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‘Complicated’ multinationals cream off Zimbabwe ...US$9bn salted away as authorities run out of their depth

Loice Matanda Moyo

TRADE misinvoicing has turned into one of the biggest threats to Zimbabwe’s mining industry, a ground-breaking investigation showed Friday, blaming equally tough investment laws imposed by authorities.

The practice involves knowingly submitting invoices that misrepresent the value of goods being imported or exported.

In its investigation titled; ‘Infamous by Design’; Illicit finance in Zimbabwe’, Pact, a resource campaigner, narrated how “regressive capital controls”, a battered currency and forex shortages had pushed multinationals deeper into back stage deals.

The investigation says there was a lot of concern over “hidden beneficial ownerships”, which “complicate financial crime investigations”.

Misinvoicing becomes a big blow for a country that views its mining industry is an important driver of economic activity.

The industry is projected to generate US$12 billion by the end of next year, up from a projected US$6 billion this year.

The industry generated about 60% of the country’s export earnings in 2021, according to official reports.

“Companies in Zimbabwe engage in trade misinvoicing to overcome regressive capital controls and move capital in and out of the country more freely,” Pact said.

“The sector’s wealth-generation potential, on top of the opacity of and inconsistencies within mineral pricing, has allowed trade misinvoicing to become pervasive. The lack of transparency by mining companies (including hidden beneficial owners that complicate financial crime investigations) further stymies efforts to prevent this crime,” the report added.

In aggregate, Pact said manipulation had a deleterious effect on the economy and stunts the mining sector’s growth potential.

One study, the report notes, found that more than US$9 billion in minerals remained unaccounted due to trade misinvoicing that occurred from 2002 to 2012.

But some experts say this figure understates the total loss felt by Zimbabwe’s economy because it does not account for state revenue lost through tax evasion by under-reporting income.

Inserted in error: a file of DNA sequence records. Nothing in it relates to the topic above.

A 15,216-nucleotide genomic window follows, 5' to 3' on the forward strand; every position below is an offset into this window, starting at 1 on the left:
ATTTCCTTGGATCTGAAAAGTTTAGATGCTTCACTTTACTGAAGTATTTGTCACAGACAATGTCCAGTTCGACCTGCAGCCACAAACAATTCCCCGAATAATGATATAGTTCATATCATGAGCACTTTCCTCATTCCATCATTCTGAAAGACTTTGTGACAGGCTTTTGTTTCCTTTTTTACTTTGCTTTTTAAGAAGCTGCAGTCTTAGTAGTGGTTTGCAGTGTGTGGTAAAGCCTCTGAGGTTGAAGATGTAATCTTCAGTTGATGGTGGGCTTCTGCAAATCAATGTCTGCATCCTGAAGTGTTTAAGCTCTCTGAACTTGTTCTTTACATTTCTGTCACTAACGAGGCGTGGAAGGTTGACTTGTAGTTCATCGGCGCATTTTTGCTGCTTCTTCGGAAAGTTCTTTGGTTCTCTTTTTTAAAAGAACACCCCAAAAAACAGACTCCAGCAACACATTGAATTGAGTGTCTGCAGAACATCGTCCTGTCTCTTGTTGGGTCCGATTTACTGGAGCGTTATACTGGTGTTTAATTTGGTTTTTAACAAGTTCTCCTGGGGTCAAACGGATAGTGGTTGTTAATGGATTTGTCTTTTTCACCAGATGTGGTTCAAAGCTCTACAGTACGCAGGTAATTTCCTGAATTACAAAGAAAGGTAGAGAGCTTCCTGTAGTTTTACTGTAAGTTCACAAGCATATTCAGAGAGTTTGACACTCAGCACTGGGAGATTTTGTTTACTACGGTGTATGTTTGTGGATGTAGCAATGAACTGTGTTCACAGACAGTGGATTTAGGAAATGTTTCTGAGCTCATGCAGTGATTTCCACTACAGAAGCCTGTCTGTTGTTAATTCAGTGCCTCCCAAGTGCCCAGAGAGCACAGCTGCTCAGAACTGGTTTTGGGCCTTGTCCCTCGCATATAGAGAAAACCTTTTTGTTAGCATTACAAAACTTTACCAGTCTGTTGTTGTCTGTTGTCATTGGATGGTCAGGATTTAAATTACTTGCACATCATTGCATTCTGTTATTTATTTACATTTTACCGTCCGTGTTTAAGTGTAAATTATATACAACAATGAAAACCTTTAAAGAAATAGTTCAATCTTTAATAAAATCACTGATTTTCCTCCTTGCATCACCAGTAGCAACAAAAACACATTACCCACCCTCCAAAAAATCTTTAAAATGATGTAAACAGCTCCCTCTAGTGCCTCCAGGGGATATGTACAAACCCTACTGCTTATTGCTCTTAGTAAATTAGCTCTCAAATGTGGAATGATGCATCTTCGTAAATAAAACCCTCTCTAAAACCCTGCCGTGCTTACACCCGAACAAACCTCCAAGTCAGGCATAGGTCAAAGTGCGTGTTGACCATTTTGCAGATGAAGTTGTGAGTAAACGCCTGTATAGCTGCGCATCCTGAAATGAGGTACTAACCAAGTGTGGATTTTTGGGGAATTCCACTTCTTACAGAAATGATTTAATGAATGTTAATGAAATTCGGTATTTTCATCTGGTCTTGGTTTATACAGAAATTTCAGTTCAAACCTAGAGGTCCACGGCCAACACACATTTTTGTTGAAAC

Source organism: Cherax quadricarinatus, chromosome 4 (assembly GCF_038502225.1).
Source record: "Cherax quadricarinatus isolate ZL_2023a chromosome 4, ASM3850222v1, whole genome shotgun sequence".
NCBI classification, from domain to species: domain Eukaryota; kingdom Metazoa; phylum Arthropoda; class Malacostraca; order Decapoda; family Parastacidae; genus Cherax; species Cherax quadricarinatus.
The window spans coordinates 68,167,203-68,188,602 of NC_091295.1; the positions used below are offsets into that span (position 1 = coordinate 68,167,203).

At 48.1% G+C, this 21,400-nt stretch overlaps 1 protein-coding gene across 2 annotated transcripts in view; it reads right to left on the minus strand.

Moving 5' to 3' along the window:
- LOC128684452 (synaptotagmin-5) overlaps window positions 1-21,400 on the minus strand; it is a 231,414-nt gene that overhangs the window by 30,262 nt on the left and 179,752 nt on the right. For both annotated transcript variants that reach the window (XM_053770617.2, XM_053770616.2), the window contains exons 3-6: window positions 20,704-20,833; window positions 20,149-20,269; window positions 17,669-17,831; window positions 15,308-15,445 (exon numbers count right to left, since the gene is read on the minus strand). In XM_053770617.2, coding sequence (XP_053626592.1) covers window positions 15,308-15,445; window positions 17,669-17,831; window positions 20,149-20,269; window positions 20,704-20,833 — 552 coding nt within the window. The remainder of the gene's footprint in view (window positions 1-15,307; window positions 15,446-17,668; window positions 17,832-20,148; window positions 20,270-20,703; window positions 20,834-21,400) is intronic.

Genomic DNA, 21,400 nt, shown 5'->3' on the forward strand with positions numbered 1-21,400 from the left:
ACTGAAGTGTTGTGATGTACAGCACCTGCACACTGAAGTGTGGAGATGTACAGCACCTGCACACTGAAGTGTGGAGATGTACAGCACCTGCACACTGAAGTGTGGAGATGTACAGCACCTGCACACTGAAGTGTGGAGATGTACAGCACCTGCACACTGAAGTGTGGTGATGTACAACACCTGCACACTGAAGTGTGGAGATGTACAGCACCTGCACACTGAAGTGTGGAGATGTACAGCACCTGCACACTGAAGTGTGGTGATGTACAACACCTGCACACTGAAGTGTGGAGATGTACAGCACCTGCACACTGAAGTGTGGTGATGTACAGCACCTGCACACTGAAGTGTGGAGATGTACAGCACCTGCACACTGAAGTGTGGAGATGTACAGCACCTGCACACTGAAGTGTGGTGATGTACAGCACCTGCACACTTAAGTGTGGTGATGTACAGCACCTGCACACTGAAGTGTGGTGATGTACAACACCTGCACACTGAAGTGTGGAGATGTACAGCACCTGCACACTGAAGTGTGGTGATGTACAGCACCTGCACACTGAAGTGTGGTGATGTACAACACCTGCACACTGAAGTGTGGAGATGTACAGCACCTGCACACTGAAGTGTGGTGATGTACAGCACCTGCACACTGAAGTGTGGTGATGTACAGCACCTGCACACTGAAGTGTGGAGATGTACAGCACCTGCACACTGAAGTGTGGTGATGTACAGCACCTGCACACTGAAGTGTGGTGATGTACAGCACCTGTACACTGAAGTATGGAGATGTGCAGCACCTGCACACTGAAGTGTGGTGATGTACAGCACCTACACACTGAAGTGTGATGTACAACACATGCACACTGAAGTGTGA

Pact said trade misinvoicing was a “notoriously” difficult problem to address because it too often eluded regulators, who have limited capacity and knowledge to cut through the red tape of the accounting procedures used to obscure the transactions and who are unfamiliar with the market price of minerals.

Pact said a typical large-scale mining operation is a capital-intensive process and requires millions of United States dollars in upfront investment.

It said Zimbabwe’s financial sector did not have adequate capital to finance these investment needs.

“As a result, most sector investment comes from foreign sources, such as banks, venture capitalists, and downstream buyers of the minerals who are domiciled outside Zimbabwe.

Restrictions on the movement of capital and the foreign currency shortage make it exceptionally difficult for foreign mining companies to exchange Zimbabwe dollars into US dollars in order to pay dividends to shareholders.

“Moreover, mining companies that receive these investments are incentivised to pay it back as quickly as possible to minimise the high cost of borrowing, especially in a hyper-inflationary environment. To do this and pay these investors in USD, companies exploit opportunities to move their profits out of Zimbabwe (and Zimbabwe dollars) and into offshore bank accounts,” it said.

To solve the problem, Pact said the government should capacitate and empower the Zimbabwe Anti-Corruption Commission (Zacc) to investigate illicit finance, and ensure the independence of financial intelligence units (FIUs), the judicial system, and State-owned enterprises (SOE) boards.

“There are ‘islands of integrity’ within the government of Zimbabwe that should be identified proactively and strengthened. Chief among them, Zacc must be capacitated with the techniques to investigate illicit finance, such as the expertise to conduct quantitative analysis of trade data, and be made independent and autonomous to carry out full prosecution of corruption cases.

“In addition, because financial crimes do not stop at the border, neither can Zacc’s work. Wherever possible, Zacc should work with other countries’ FIUs and law enforcement, prioritising learning techniques and approaches to build their internal capacity, while simultaneously building the quality of their collaborations with analogous offices in other countries,” Pact said.

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